With the current building boom, some corners in Phoenix are seeing a new wave of change after decades of inactivity. The area around Central and McDowell, long defined by the the Phoenix Art Museum and the Burton Barr Central Library, is now home to new apartments filling long-vacant lots. With all that change, businesses have come and gone. One neighborhood restaurant, Pizza People Pub, has done both within the same year — briefly closing and then reopening shortly after under new ownership but with essentially the same menu.
The rebooted pub occupies a space in the ground floor of the Artisan Lofts residential building, a short walk along Central Avenue from the McDowell / Central light rail station and across the street from the main library. A helical bike rack matching the building’s exterior decor is found right outside the restaurant’s front door. Inside, there are long, high communal tables near the front, a wraparound bar by the kitchen, and traditional tables and a few spacious booths toward the back. There’s also some outdoor seating on a patio facing Central Avenue.
Appetizers are a mix of pub and pizzeria influences. Spud fingers are essentially oven fries with a dill ranch dressing for dipping. A more indulgent variation is the Drewpy Fries, a poutine-like dish of the same potatoes covered in layers of cheese sauce, prosciutto, bacon, and scallions. Pesto hummus is exactly as it sounds — a successful combination of the Italian-influenced basil spread and a creamy Middle Eastern favorite with pizza bread for dipping. A serving of two large, tender meatballs in marinara sauce is more traditional pizzeria fare.
Unlike several pizzerias located nearby in Phoenix’s downtown core, Pizza People isn’t VPN-certified, and it doesn’t claim to be. That means stone tray ovens rather than wood-fired ones. The result is a more even crust with less differentiation between the core and the cornichon, or edge, than one might encounter a mile to the south. It also means a broad array of toppings that combine in ways not envisioned in Neapolitan pizza tradition. As long as one doesn’t expect strict orthodoxy, it’s easy to enjoy Pizza People’s pies on their own terms.
Closest to traditional is the margherita with red sauce, basil, tomato, and mozzarella. Variations on that theme include the Popeye, which adds spinach and garlic, and the Hottie, which ventures into spicier territory with Italian sausage, green chiles, jalapenos, and even serranos in a progression of continuously increasing heat. Pizza People white pies without a base of tomato sauce often include toppings applied after cooking. The Fun Guy matches crimini mushrooms with truffle oil and fresh arugula, and the Hulk mixes the same greens with roasted peppers and pesto.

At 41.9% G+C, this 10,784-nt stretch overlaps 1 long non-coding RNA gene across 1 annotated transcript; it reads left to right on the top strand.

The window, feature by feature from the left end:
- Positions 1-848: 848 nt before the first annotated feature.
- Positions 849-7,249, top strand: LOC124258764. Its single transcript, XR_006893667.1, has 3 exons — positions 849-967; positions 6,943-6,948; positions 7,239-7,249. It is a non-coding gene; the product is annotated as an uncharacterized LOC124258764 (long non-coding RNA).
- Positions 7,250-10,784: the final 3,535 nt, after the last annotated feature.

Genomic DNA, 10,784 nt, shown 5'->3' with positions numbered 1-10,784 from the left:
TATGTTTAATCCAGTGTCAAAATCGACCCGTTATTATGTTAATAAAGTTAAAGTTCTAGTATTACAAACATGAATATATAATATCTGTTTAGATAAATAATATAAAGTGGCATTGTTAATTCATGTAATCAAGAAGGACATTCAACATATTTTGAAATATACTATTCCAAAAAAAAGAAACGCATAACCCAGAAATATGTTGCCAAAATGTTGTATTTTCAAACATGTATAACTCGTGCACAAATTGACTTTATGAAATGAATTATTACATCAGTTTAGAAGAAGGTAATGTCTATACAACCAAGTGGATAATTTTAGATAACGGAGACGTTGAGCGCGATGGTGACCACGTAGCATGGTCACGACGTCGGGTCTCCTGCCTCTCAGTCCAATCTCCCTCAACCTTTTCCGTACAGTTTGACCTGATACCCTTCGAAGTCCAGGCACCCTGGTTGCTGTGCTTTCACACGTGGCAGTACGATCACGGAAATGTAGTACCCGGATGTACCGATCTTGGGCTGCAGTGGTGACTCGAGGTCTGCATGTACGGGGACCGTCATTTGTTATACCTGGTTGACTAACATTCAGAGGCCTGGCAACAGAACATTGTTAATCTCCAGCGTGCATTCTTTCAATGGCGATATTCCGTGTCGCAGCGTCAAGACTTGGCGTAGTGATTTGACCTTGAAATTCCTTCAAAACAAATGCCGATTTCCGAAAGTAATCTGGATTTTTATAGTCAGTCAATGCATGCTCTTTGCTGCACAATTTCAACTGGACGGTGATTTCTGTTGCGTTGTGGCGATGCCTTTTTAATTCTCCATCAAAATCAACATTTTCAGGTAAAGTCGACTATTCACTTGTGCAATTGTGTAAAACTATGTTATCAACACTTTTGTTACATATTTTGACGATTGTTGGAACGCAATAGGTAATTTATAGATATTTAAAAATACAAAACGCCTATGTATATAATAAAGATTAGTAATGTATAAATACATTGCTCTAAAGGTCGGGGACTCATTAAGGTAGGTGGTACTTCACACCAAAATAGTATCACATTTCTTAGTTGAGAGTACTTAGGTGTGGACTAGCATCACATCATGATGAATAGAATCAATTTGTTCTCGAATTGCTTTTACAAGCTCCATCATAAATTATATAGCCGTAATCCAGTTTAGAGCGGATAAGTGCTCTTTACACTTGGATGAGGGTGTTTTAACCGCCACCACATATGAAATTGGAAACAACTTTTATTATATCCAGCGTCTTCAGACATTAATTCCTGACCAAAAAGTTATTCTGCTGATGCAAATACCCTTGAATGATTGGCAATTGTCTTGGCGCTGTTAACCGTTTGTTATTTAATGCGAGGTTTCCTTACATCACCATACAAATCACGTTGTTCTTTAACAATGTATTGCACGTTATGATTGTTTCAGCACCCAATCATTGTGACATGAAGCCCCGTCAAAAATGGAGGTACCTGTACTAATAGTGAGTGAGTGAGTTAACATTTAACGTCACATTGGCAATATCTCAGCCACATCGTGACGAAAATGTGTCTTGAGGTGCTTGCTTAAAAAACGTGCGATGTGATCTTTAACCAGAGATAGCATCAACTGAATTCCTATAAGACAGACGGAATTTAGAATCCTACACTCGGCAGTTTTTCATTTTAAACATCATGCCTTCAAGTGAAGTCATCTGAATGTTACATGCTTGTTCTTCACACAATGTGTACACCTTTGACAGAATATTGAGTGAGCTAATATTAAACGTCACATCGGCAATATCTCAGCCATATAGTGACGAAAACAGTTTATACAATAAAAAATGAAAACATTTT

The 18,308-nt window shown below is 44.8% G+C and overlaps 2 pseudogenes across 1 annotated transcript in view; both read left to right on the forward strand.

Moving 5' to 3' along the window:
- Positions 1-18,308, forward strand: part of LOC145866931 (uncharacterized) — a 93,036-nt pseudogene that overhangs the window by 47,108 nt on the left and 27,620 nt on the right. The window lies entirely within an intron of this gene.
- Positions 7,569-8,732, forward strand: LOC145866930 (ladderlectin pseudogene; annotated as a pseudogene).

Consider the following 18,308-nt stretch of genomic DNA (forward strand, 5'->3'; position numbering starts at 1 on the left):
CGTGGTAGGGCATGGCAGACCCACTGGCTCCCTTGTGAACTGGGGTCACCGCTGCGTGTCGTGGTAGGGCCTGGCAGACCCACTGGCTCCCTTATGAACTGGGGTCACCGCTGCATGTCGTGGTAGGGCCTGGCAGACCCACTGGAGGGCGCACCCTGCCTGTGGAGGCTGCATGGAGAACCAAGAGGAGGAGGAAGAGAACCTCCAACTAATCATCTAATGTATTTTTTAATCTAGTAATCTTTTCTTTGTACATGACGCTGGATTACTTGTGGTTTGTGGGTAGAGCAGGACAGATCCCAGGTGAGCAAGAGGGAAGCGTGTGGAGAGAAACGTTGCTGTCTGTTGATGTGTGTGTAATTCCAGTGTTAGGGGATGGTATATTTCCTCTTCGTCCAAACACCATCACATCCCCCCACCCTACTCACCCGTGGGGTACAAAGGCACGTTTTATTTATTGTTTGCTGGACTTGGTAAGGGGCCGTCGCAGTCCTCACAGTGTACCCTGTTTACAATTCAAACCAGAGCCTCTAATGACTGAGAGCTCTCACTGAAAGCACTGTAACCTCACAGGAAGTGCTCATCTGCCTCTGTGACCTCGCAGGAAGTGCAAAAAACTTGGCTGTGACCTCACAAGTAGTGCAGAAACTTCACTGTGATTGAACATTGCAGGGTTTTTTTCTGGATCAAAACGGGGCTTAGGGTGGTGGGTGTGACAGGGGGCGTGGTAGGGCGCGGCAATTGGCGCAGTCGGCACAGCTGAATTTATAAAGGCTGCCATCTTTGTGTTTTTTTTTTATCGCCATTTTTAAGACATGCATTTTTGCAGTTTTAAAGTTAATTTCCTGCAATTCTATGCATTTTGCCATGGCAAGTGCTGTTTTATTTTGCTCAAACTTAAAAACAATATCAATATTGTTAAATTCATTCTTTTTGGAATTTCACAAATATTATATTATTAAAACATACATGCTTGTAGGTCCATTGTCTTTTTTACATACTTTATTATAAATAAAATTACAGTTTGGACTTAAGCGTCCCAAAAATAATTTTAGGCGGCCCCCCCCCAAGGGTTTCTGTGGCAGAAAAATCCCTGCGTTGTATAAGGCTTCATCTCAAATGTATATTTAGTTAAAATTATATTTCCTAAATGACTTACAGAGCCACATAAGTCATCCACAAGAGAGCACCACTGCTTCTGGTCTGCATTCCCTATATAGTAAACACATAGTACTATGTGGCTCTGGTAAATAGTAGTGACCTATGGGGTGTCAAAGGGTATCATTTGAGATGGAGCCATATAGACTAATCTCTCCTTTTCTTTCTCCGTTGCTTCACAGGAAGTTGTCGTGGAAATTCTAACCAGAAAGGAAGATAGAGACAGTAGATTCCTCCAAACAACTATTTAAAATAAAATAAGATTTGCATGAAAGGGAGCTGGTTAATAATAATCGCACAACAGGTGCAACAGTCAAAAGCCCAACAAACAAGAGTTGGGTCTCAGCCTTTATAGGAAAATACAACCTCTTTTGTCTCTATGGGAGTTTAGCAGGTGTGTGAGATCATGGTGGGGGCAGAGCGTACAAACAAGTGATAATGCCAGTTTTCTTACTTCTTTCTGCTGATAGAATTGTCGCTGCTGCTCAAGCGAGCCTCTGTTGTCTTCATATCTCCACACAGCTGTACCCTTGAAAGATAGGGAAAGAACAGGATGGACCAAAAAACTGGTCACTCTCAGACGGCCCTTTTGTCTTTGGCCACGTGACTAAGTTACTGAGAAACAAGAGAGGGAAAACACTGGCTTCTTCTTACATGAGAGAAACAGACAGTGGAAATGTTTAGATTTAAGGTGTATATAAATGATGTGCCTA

Other pizzas at the pub push the limits of topping combinations with interesting and generally successful results. The Date Me pie isn’t about romance or obsolescence, but instead about the tiny fruit grown in arid regions, including Arizona. Minced dates provide a sweet note balanced by the saltiness of prosciutto and the creaminess of ricotta cheese. The meaty BBQ Pig N’ Chick blends bacon and chicken with barbecue, rather than tomato sauce, providing the base flavor. All pizzas can be customized for an extra charge with gluten-free crust or a vegan cheese alternative.
Speaking of cheese, Pizza People Pub has an entire section of its menu devoted to mac-and-cheese. Everything starts with a base of elbow macaroni baked in a slightly sharp sauce of melted cheese with a charred, crisp layer on top. From there, 10 different flavors add ingredients such as mushrooms, sun-dried tomatoes, or smoked paprika. With any of these, an protein component such as chicken or bacon can be incorporated for a few dollars more. Two serving sizes are available: an eight-ounce “mini” and a 20-ounce “biggie” ideal for sharing.
Sandwiches follow a simple model of a thematic assortment of ingredients in a brioche bun with a choice of a hamburger, shredded chicken, or a black bean patty. All of these come with a choice of agave apple coleslaw or side salad. The lightest entrees on the menu are the salads. The MB Chop has both Mediterranean and Southwestern influences in its mix of black beans, corn, romaine, parmesan, and ranch dressing. The Red, White, and Blue and the Willo Grove salads both feature greens mixed with fruit, placing as much emphasis on tart flavors as sweet.
For dessert, a half-baked chocolate cookie is an enduring menu favorite with molten dough in a semi-solid state mixing with melting vanilla ice cream above it. Flourless chocolate cake and cheesecake with graham cracker crust, both served with a strawberry compote, are well-executed classics, as is the bread pudding. Key lime pie is not typically associated with either pubs or pizzerias, but the version at Pizza People is a successful one. Like most items here, all desserts are generously portioned and clearly designed to be shared at the table.
Any place calling itself a pub should have a good drink selection. Draft beer is a focus here with an emphasis on craft, seasonal, and local brews such as McFate’s Craison, a play on the traditional saison with a notes of cranberry flavor and orange zest. Canned and bottled beers, wine, and specialty cocktails add to the beverage mix, and special events like trivia nights foster a pub atmosphere. With the surrounding neighborhood becoming more densely populated, both a pub and a pizzeria are desirable urban amenities. Pizza People Pub is a little bit of both.
1326 N. Central Ave., Phoenix AZ 85004
McDowell / Central Station